I had this post pretty much written midway through the 8th inning, then the game hit a fan, and crazy jagged pieces of baseball splattered everywhere as the Angels scurried in terror. But up to that point, there was a clear narrative:
Jake Peavy made his long-awaited, and lest we forget, improbable return to the mound, and looked....well...as good as you would hope.
He topped out at 93 mph on the radar gun, threw some competent sliders (and a few that didn't qualify as such), got through 6 innings and 87 pitches injury-free and most encouragingly, lost a battle with Ozzie Guillen to return for the 7th inning after 6 IP, 4 ER, 0 BB, 4 K. He looked strong, and pitched well in spurts. A more than encouraging debut given the layoff.
For about 8 innings, it looked as though all his return would do is
sadly implicate that starting pitching hasn't been dooming the Sox this
year. Pierre dropped a warning track fly ball into an RBI triple,
A.J.'s arm waved Angels runners to 2nd like a windsock, and the offense
combined to strand 15 runners on base.
That really would have
been wacky enough. Professional baseball players dropping baseballs
really is quite goofy, but it didn't end there.
Curious Happening #1
- The Angels pull lefty Scott Downs to insert righty Bobby Thompson to
face Carlos Quentin with 2 outs in the bottom of the 7th. Quentin of
the intense reverse platoon splits. It worked out fine for the Angels,
but it's odd when something so purposeful is done without reason.
Curious Happening #2 - With a run scored already in the 8th, down
4-2 with runners on 1st and 2nd with 2 out, the White Sox appear to pull
off a successful double steal only for Alexei Ramirez to be called for
batter's interference. He backed into Hank Conger throwing to 3rd in a
manner that strongly hinted that he had no idea a double steal on.
Curious Happening #3 - Angels closer Jordan Walden lacked any
measure of control in the 9th, issuing a leadoff walk to Dunn before
falling behind and allowing singles to Quentin and Pierzynski. With the
game now 4-3, one out and the snakebit Rios coming to the plate, Walden
fires a 55-footer through Conger's five hole for a wild pitch, and
removes the double play threat, before walking Rios too. Vizquel then
tied the game with a sac fly.
Curious Happening #4 - After Ramirez singled and Dunn doubled him to
3rd to open extra innings, the Angels decided to intentionally walk
Konerko to the open 1st base to set up a double play and face Brent
Lillibridge. But reliever Kevin Jepsen displayed his preference for
regular pitchin' over all that fancy pitchin', and threw an easy toss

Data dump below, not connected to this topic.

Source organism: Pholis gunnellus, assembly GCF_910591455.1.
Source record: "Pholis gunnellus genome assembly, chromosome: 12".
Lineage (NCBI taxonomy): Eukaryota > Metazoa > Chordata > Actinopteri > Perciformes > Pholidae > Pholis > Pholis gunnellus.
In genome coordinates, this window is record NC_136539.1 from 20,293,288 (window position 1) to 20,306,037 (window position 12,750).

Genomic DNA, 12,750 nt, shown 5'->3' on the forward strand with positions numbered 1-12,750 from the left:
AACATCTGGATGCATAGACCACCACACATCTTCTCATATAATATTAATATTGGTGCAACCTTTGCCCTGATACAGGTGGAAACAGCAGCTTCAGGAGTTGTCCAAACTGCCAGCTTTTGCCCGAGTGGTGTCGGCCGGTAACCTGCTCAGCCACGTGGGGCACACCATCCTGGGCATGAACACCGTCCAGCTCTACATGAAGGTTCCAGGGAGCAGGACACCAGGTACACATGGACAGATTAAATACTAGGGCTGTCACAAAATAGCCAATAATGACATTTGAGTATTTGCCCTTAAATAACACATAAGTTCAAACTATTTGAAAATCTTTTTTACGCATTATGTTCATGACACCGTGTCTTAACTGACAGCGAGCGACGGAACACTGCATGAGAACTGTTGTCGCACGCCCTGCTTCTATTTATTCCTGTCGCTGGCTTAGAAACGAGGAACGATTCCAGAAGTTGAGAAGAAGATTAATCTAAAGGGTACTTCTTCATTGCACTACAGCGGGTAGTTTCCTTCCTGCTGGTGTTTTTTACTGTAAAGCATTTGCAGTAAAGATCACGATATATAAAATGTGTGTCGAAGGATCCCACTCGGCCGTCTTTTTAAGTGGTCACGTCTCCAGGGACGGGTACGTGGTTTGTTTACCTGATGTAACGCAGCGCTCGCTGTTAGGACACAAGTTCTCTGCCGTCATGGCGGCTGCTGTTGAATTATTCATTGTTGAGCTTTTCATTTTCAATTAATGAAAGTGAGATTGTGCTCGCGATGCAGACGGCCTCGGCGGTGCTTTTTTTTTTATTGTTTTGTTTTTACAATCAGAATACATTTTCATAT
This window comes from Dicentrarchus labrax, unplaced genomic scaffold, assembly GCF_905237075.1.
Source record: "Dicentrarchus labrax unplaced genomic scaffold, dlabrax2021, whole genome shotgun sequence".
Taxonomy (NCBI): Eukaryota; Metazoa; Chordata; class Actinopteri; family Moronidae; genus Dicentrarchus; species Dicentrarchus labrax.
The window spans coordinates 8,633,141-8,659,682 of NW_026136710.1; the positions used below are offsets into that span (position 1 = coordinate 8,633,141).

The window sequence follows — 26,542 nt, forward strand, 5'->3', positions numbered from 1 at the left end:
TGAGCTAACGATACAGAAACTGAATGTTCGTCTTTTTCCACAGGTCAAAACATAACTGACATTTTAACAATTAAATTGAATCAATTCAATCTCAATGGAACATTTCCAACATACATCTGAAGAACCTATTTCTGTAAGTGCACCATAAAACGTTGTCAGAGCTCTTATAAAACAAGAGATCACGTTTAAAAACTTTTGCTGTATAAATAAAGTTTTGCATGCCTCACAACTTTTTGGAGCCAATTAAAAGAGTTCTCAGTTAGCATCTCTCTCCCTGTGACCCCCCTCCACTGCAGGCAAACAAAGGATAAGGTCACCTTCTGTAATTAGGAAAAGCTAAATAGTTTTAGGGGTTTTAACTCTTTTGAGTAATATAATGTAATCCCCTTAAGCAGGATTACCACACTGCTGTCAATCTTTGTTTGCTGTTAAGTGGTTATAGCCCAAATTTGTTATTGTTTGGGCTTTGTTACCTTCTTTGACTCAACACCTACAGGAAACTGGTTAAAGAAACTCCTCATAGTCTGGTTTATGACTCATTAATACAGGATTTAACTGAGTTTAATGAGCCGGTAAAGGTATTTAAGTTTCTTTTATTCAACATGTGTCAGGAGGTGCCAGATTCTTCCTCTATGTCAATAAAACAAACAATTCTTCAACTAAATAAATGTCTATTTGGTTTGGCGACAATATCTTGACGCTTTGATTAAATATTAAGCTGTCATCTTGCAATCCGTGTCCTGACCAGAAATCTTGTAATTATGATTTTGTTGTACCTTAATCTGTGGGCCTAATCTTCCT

nearly three feet over his catcher's head. Check out the clip if you love watching confused people and fans making the "WTF" gesture.
Curious Happening #5 - With two out and no one on in the bottom
of the 10th, the Angels had their clean-up hitter Torii Hunter facing
the consistently dicey-looking Easy Heat (Thornton). Naturally, this
scenario called for a drag bunt (duh!), which brought a surprised
Konerko sprinting in, and past the angle where he could toss to Thornton
as he rushed to cover. Out of options, Konerko flipped it behind his back while Thornton barehanded his toss for the final out. It's only five curious happenings because I'll lump Paulie leaping 10 feet in the air for a liner for the previous out as part of this.
Many will typify this as a collapse by the Angels because...well, they screwed up a lot,
and gave up 5 runs in the final three innings. But for a Sox lineup
that just wouldn't allow starter Tyler Chatwood to give up the 6 earned
runs he was begging to serve up, to see them not bailout the
command-starved Jordan Walden was quite the relief. Reeling in crummy
pitching is a surprisingly large portion of winning baseball.
If there's one thing out of the night that didn't reek of magic pixie
dust shooting out of Jake Peavy's shoulder joint providing luck where
there used to be none, it was Adam Dunn. Wednesday night witnessed the
Donkey go 4-5 with a HR, a double, a walk, and three runs. With
extra-base hits in each of his last five games, it seems like his
appendix might finally be out of his swing, and not just his body. All
due respect to Peavy, but that's probably a lot more important for the
Sox' fate at the moment.
As it happens, the Sox have now won two series in a row, and four out of
five. Their play is far too muddled to say that things are 'rolling',
but just to be no longer hemorrhaging losses, while knowing that the top
gear of performance is still coming, makes it OK to hope until at least